Interpreters of Kant’s Refutation of Idealism face a dilemma: it seems to either beg the question against the Cartesian sceptic or else offer a disappointingly Berkeleyan conclusion. In this article I offer an interpretation of the Refutation on which it does not beg the question against the Cartesian sceptic. After defending a principle about question-begging, I identify four premises concerning our representations that there are textual reasons to think Kant might be implicitly assuming. Using those assumptions, I offer a reconstruction (...)
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  15. Reality in-Itself and the Ground of Causality.Christian Onof - 2019 - Kantian Review 24 (2):197-222.
    This article presents a metaphysical approach to the interpretation of the role of things-in-themselves in Kant’s theoretical philosophy. This focuses upon identifying their transcendental function as the grounding of appearances. It is interpreted as defining the relation of appearing as the grounding of empirical causality. This leads to a type of dual-aspect account that is given further support through a detailed examination of two sections of Kant’s first Critique. This shows the need to embed this dual-aspect account within a two-perspective (...)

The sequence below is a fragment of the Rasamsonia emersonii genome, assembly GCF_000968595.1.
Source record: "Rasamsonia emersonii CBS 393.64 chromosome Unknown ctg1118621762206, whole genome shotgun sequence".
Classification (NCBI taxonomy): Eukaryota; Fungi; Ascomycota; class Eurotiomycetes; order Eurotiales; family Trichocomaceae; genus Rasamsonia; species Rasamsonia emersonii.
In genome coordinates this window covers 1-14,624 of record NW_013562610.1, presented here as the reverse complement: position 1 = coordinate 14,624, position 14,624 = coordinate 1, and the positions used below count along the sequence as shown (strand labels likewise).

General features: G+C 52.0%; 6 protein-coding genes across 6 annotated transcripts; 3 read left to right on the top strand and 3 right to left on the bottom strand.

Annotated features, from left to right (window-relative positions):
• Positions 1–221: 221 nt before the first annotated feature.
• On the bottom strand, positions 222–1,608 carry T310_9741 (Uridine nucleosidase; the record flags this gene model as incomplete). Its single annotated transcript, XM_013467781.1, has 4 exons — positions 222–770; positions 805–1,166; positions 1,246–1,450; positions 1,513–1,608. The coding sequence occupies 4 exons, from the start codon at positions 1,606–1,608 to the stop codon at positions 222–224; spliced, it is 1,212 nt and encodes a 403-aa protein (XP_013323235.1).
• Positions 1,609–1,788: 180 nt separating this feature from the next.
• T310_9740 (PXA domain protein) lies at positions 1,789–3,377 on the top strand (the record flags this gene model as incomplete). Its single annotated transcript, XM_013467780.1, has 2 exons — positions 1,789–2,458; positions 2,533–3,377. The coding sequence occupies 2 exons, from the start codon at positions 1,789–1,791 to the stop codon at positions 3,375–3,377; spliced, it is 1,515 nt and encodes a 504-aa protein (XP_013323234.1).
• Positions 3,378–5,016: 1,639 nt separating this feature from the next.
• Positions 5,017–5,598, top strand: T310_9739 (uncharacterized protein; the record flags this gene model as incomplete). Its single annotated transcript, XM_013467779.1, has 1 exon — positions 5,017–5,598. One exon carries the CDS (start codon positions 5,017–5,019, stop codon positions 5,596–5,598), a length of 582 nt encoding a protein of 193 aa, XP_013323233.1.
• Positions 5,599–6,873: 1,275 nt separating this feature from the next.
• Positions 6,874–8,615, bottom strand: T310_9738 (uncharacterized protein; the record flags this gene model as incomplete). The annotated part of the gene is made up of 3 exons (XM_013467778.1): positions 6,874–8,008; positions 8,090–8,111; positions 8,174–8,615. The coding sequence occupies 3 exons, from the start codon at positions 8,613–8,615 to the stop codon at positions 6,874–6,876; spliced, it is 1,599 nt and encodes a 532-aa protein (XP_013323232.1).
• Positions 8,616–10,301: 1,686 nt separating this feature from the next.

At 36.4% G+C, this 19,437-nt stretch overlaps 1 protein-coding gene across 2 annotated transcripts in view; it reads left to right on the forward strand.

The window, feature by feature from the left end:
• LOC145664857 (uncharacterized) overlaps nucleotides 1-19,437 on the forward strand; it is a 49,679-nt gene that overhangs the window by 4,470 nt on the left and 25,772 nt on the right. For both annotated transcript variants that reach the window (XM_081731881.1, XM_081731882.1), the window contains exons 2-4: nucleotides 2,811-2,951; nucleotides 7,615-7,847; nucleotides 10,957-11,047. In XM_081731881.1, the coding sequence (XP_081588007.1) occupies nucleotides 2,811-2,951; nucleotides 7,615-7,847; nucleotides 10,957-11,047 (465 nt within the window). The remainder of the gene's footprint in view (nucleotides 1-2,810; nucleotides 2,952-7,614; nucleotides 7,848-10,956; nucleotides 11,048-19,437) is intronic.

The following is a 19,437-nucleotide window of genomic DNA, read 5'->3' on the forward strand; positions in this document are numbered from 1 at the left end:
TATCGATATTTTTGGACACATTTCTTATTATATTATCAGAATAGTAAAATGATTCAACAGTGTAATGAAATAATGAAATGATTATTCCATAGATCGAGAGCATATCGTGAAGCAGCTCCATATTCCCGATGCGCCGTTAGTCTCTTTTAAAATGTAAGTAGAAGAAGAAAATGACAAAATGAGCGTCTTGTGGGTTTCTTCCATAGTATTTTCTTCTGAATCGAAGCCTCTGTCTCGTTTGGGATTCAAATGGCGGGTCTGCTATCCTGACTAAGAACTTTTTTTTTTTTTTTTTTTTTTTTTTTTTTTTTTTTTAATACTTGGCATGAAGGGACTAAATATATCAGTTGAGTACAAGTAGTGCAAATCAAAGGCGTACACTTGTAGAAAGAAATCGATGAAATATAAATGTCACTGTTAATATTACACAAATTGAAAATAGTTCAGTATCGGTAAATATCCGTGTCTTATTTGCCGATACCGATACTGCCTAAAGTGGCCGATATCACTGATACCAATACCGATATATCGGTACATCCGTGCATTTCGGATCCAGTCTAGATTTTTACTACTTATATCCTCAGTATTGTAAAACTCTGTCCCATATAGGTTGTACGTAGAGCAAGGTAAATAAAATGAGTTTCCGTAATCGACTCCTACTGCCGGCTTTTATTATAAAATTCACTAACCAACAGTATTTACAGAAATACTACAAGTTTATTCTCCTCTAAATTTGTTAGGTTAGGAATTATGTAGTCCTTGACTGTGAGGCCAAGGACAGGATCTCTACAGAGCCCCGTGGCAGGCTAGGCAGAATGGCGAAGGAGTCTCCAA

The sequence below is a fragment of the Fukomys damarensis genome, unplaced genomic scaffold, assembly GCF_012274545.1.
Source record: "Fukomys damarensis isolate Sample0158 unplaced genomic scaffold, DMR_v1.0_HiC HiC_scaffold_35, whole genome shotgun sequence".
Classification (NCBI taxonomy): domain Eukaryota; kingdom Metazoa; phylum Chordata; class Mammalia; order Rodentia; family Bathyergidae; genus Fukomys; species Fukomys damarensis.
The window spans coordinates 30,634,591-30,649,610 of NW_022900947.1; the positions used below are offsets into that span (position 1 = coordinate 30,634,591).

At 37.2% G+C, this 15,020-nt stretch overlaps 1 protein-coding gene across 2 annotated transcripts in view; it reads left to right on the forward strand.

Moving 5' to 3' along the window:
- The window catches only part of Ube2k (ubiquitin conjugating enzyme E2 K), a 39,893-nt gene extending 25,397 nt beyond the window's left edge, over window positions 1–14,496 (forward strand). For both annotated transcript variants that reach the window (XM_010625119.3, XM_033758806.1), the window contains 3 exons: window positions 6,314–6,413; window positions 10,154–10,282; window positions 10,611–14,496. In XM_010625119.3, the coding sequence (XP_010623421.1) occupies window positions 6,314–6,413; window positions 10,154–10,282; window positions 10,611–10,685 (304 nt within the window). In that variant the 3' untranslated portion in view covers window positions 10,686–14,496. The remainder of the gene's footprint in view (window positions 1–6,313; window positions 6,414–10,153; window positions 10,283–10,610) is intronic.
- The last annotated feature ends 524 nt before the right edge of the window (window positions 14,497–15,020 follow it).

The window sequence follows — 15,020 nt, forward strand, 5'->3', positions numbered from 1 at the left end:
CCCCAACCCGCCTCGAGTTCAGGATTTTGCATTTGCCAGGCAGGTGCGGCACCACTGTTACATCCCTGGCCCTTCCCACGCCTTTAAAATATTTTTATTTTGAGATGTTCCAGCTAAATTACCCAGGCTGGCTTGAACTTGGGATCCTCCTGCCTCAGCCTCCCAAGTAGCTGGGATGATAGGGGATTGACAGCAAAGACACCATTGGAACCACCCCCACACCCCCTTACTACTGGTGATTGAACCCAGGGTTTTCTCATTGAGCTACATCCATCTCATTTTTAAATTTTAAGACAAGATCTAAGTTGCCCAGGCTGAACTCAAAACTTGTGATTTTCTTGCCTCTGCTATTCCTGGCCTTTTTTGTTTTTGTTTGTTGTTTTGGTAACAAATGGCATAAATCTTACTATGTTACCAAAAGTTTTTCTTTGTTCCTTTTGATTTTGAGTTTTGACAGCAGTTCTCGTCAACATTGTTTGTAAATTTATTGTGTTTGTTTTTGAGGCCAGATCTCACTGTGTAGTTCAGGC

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  16. Kant: Constitutivism as Capacities-First Philosophy.Karl Schafer - 2019 - Philosophical Explorations 22 (2):177-193.
    Over the last two decades, Kant’s name has become closely associated with the “constitutivist” program within metaethics. But is Kant best read as pursuing a constitutivist approach to meta- normative questions? And if so, in what sense? In this essay, I’ll argue that we can best answer these questions by considering them in the context of a broader issue – namely, how Kant understands the proper methodology for philosophy in general. The result of this investigation will be that, while Kant (...)
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  17. Absolute Time: The Limit of Kant's Idealism.Marius Stan - 2019 - Noûs 53 (2):433-461.